But, it was enough to know what I, and 99% of all other Americans in my generation presumably, have been missing.
J. F. Powers is a name you never see on high school English curricula anymore, that is, if you ever did. He has been given that most cursed of all literary designations, that of "a writer's writer": which is another way of saying that his work is good enough to be admired by the likes of Saul Bellow and Flannery O'Connor, and will henceforth be damned to almost total obscurity. Well, I'm obviously no Bellow or O'Connor, but I'd still like to add my name to the list of those who perceive Powers as a writer of extraordinary gifts, and this after having read only his debut story collection, Prince of Darkness, which was published in 1943. This slim volume, with its 11 stories weighing in at barely over 150 pages, contains some absolutely remarkable writing, and better still, the kind of shrewd and valuable human insight that elevates the experience of reading to something approaching a spiritual exercise.
Powers is probably best known for his 1963 National Book Award-winning novel, Morte D'Urban, and for being a writer who liked to write about Catholic priests. To leave it there, however, would be to not even begin to understand the magnitude and worth of Powers' contribution to American -- nay, human -- letters. Those who knew and admired his work the most seem to unanimously claim that his best stuff is actually his short fiction, and some of the stories in Prince of Darkness made me indeed wonder if he could ever have written anything better (even with my being fully aware that this was Powers' debut). And within the world of his short fiction, it has been well testified that his best work can be found in his stories about priests.
Why this is so is anybody's guess, but here's mine: Powers, a writer who also happened to be a devout Catholic, was at the very peak of his form when he was exploring the conflict and interplay of the spiritual and the physical, the sacred and the profane, and (most importantly) the messy, soul-threateningly difficult balancing act of living out one's God-given vocation in a consumer-driven, materialistic, and utterly secular society. I think he could most vividly portray this 'balancing act' by presenting us with the daily struggles and sacrifices inherent to the lives of priests and religious, which he usually milked for plenty of comic, and occasionally tragic, insights. Yet in doing so, in showing us these by turns hilarious and painful (sometimes both, as in the end of the story 'The Valiant Woman') moments in the lives of people who have given their entire existences to serve God and others, Powers also shares some profound truths of what it means to live a spiritual life, and more significantly, what it costs. (More than one commentator has opined that it is probably no accident that the last word of his last novel, Wheat That Springeth Green, is "cross.")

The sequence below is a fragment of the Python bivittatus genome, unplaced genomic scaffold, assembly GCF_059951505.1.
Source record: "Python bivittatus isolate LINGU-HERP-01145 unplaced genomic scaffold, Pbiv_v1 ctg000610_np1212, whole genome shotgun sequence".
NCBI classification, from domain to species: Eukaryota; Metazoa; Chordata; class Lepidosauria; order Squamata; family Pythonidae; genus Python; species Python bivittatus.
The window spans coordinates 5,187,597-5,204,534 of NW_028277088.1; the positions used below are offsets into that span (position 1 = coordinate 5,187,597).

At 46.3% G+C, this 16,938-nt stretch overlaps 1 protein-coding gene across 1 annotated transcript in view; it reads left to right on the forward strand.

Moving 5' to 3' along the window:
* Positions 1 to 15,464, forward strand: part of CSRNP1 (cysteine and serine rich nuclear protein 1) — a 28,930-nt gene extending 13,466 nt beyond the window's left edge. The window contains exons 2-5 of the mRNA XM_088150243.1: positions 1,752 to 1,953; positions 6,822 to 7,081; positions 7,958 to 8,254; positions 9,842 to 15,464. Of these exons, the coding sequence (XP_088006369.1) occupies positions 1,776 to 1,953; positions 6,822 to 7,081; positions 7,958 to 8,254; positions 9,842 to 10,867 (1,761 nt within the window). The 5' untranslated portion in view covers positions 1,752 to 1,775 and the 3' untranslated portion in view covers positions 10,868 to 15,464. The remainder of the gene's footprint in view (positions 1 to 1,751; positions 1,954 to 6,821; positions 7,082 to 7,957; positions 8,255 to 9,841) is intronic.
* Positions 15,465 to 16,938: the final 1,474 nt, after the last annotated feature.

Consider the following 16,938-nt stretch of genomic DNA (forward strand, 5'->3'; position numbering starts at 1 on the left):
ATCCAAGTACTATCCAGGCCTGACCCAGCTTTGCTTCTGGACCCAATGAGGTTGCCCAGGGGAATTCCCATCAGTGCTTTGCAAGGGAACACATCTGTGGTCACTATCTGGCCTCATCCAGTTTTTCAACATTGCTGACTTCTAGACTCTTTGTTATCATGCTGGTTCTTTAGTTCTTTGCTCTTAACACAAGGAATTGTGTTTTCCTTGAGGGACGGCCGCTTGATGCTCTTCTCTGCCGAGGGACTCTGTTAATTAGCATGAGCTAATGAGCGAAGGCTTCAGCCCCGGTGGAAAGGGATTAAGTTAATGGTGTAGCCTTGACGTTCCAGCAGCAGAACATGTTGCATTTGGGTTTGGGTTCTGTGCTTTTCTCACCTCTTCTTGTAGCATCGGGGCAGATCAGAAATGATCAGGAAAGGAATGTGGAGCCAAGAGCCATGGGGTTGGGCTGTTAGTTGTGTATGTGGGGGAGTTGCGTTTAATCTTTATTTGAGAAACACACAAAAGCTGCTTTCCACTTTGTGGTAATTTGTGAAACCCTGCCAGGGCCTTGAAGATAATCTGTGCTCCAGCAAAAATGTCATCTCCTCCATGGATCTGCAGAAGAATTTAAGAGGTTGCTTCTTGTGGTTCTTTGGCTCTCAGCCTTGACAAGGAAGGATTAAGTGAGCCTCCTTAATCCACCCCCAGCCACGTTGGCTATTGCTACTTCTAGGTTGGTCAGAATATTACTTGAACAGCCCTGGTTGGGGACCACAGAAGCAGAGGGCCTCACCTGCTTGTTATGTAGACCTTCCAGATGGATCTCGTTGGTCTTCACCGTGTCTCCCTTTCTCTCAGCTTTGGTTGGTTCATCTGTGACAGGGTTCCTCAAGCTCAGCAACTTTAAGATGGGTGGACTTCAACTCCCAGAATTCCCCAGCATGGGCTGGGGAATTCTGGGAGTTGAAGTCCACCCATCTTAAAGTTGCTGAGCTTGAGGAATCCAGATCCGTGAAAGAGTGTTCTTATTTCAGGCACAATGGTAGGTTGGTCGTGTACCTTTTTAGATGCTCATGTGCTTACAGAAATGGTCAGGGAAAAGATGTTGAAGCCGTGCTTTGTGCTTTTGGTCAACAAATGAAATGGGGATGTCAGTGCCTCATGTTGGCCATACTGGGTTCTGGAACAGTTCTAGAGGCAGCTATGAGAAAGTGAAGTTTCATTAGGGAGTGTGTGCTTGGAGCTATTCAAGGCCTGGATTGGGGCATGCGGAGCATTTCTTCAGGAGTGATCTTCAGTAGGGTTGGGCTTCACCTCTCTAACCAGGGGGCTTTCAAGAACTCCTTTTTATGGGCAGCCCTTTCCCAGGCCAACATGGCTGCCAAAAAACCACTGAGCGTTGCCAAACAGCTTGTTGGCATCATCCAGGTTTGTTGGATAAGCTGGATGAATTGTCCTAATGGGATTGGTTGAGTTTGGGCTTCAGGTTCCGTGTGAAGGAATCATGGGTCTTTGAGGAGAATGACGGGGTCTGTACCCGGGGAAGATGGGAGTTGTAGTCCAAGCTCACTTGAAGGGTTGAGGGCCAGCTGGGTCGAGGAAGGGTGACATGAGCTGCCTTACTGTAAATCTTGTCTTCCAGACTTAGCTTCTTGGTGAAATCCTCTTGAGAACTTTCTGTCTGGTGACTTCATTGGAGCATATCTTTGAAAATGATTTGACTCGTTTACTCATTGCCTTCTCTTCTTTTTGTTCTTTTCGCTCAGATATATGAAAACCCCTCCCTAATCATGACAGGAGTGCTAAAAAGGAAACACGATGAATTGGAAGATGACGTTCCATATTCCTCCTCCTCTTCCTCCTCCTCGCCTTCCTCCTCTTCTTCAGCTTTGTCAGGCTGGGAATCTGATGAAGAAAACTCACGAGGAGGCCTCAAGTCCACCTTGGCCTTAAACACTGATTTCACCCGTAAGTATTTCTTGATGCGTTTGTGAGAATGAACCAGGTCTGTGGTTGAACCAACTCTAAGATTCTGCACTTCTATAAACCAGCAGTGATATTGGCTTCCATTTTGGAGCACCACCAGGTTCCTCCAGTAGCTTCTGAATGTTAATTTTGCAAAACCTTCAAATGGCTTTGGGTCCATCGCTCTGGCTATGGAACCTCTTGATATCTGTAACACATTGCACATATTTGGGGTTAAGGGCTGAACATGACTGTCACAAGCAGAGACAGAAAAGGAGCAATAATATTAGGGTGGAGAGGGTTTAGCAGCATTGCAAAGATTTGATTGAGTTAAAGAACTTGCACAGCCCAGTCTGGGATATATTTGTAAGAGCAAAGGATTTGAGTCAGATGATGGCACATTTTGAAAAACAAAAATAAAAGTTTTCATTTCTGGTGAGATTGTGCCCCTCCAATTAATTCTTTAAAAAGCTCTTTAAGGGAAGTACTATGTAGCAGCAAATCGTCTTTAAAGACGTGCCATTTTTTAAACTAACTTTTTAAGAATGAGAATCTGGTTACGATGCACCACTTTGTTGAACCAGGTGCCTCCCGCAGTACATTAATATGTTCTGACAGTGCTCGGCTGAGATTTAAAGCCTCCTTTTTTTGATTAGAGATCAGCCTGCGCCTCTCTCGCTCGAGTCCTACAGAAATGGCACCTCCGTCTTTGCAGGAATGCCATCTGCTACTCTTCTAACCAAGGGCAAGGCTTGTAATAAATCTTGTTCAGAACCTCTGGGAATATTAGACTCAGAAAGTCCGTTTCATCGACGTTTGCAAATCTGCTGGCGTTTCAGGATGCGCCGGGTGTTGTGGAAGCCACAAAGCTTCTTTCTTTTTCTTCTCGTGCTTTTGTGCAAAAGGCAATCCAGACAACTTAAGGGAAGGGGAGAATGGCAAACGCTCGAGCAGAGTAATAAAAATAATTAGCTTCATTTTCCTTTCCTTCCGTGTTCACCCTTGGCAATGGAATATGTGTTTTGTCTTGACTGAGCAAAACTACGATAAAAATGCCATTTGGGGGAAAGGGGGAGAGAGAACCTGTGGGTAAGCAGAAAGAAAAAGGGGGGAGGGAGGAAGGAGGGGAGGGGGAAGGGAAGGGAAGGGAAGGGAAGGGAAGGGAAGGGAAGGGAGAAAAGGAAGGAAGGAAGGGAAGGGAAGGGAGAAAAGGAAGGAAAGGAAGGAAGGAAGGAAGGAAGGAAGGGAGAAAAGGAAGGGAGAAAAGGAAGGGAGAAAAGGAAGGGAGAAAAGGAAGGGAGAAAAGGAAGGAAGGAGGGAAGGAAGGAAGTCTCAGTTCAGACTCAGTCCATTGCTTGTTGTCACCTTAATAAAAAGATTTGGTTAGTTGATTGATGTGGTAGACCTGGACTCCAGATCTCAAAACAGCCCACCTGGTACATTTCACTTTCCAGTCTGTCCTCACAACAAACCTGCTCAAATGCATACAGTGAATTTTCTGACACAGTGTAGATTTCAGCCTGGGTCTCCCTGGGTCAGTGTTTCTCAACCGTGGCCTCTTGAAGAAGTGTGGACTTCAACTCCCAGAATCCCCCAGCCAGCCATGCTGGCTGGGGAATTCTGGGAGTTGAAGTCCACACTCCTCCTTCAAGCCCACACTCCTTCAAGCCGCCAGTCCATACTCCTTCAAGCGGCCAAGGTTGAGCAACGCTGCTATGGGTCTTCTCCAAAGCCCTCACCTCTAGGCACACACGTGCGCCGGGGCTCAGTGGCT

But rather than having me go on and on in this post about what a great writer Powers is and why he should be read, I thought I would share two brief passages that amply demonstrate his comic genius and his deep spiritual insight -- both of which make his fiction exceptionally good for the heart and soul. One demonstrates Powers' genius as a satirist, the other his keen perception of spiritual truth.
To set up the first, from the title story "Prince of Darkness": Father Burner is a parish priest, a career "associate pastor" whose greatest ambition in life is to finally have handed to him the reins of the parish he knows he deserves and has worked so hard all his life to get. He is hoping that today, when he meets with his bishop, he will be re-assigned to a new parish where he will be named Pastor. As the story begins, it is morning and he is having his breakfast, when he is rudely interrupted by a man who turns out to be an insurance salesman...
"I should've known you'd be eating breakfast, Father. But I was at your Mass and I said to myself that must be Father Burner. Then I stayed a few minutes after Mass to make my thanksgiving."
"Fine," Father Burner said. "Breakfast?"
"Had it, Father, thanking you all the same. It's the regret of my life that I can't be a daily communicant. Doctor forbids it. 'Fast every day and see how long you last,' he tells me. But I do make it to Mass."
"Fine. You say you live in Father Desmond's parish?"
"Yes, Father. And sometimes I think Father Desmond does too much. All the societies to look after. Plus the Scouts and the Legion. Of course Father Kells being so olderly and all..."
"We're all busy these days."